Many Americans today own professional practices. There are about 1.4 million accountants nationwide, with many of these individuals owning their own firms. Lawyers follow closely, with about 1.3 million attorneys operating in the United States. Many of these lawyers own their own firms. The same goes for many medical professionals. About 200,000 dentists span the nation, and many also own their own professional practices. Unfortunately, some of these professionals will eventually divorce – but what happens to their clinics or firms in this situation? When it comes to divorce, there is one unspoken challenge that many professionals are completely unaware of. 

The Obvious Choice for Divorcing Professionals

If the marital estate holds some kind of professional practice, the obvious option is to keep the business intact at all costs. These firms and clinics may have taken decades to establish, and selling the business could be detrimental in many ways. Liquidating this asset may feel crushing for the professional spouse who has worked so hard to establish it. It might seem unthinkable to throw away such a central part of not only their career but also their identity. 

Maintaining the business also ensures financial stability for both spouses. A business can generate tremendous income over the decades, and this income can provide economic security for the foreseeable future. This could be especially critical for spouses who walk away from marriages having no real job skills. The income might also be important for spouses approaching retirement age.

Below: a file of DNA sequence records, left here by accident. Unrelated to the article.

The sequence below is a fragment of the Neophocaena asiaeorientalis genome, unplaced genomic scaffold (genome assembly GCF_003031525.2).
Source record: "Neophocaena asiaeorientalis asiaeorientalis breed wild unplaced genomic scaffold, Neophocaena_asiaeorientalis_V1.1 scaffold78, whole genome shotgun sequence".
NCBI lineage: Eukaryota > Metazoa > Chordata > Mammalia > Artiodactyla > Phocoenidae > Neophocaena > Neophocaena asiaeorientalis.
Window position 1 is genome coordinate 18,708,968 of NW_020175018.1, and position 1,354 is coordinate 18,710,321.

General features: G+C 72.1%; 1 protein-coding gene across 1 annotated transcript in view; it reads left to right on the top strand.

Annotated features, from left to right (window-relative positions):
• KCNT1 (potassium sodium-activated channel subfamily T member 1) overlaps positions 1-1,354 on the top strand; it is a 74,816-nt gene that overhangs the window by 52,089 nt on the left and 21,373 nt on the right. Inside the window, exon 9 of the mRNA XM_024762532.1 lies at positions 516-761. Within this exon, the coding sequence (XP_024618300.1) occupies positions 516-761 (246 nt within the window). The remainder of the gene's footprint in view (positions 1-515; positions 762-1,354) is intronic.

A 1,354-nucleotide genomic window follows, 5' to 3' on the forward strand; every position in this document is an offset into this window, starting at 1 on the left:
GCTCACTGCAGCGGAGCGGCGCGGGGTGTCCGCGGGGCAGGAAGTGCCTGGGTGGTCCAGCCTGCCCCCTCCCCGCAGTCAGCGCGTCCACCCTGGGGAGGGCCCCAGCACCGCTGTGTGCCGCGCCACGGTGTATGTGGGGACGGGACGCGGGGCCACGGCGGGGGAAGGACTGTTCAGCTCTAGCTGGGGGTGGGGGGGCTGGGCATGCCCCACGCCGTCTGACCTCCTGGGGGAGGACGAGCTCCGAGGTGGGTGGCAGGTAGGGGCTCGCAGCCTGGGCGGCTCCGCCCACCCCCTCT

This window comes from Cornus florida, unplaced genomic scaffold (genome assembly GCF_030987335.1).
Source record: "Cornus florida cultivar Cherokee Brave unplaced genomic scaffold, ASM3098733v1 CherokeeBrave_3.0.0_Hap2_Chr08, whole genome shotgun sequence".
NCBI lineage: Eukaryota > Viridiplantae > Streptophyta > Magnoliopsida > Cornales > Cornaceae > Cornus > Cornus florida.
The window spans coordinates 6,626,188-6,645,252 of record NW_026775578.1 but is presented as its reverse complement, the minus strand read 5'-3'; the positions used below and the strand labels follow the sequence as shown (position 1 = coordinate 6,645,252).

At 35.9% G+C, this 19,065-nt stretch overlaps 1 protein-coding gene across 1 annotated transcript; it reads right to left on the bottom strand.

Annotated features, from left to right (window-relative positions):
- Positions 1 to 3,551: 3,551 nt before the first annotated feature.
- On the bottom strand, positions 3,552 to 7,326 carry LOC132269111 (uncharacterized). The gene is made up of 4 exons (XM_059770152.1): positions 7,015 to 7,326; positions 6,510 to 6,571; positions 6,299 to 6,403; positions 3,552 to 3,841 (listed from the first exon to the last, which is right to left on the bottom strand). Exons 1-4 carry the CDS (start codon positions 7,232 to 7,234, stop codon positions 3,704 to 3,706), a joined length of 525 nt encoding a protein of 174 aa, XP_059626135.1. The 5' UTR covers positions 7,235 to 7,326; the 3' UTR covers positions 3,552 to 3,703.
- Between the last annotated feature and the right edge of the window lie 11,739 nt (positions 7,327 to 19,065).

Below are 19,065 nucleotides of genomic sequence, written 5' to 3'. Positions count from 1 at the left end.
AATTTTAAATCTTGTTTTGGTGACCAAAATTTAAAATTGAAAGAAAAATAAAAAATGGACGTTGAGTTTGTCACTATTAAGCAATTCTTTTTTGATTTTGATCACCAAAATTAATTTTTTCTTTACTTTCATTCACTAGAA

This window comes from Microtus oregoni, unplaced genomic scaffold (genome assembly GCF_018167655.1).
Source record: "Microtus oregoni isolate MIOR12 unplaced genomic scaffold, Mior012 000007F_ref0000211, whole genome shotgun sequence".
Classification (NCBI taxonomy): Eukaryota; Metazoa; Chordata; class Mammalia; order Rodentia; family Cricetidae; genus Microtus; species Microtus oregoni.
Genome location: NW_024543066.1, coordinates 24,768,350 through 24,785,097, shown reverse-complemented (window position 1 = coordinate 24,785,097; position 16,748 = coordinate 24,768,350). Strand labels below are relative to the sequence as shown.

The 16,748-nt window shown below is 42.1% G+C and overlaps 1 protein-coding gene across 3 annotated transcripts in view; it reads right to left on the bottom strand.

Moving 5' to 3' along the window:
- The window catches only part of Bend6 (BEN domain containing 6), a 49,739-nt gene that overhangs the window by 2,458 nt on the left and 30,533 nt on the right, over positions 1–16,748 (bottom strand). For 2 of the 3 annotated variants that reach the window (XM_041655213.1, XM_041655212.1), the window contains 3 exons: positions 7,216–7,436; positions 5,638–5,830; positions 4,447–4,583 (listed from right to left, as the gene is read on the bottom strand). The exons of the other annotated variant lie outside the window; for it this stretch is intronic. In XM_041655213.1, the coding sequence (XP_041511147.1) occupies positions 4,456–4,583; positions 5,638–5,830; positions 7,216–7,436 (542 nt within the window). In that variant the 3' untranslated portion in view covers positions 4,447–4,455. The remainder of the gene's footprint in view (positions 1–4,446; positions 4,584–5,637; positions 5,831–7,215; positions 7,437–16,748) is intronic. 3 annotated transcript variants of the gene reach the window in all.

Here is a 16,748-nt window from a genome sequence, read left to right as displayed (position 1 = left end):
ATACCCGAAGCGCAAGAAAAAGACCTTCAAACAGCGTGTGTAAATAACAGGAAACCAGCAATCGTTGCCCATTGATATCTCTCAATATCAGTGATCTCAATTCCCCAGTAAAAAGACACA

Maintaining the business can be challenging, however. If spouses do not sell it, they need to find some other way to divide it. One option is to co-own the professional practice in the future, but the unique features of this business can make this surprisingly difficult. 

Spouses Often Need Professional Licenses to Maintain Ownership of Practices

After spouses agree to co-own the professional practice going forward, they may encounter a serious roadblock: The need for licensing. Many spouses are completely unaware that in order to maintain an ownership share in these businesses, a professional license may be necessary. This is true across numerous practices – including many law firms, accounting firms, and medical practices. 

Perhaps most notably, the majority of US jurisdictions prevent non-lawyers from owning or investing in law firms. Many other types of professional practices do not follow such strict rules, and this may make continued ownership of law firms very difficult for divorcing spouses. The prohibition against simply investing in law firms makes it difficult to circumvent this rule with strategies like promissory notes. 

Most states also prohibit non-dentists from owning dental practices. All parties involved in the ownership or operation of the practice must hold valid dental licenses, and this may prove challenging in the event of a divorce. In addition, most states ban any kind of profit-sharing arrangements between dentists and unlicensed non-dentists – making it even more challenging to circumvent these regulations. However, a handful of states do not follow these rules. 

When it comes to accounting firms, the Uniform Accountancy Act states that non-accountants can own accounting firms. However, the majority of the accounting firms must be owned by licensed accountants. While these rules are more divorce-friendly, they nonetheless make equal divisions virtually impossible.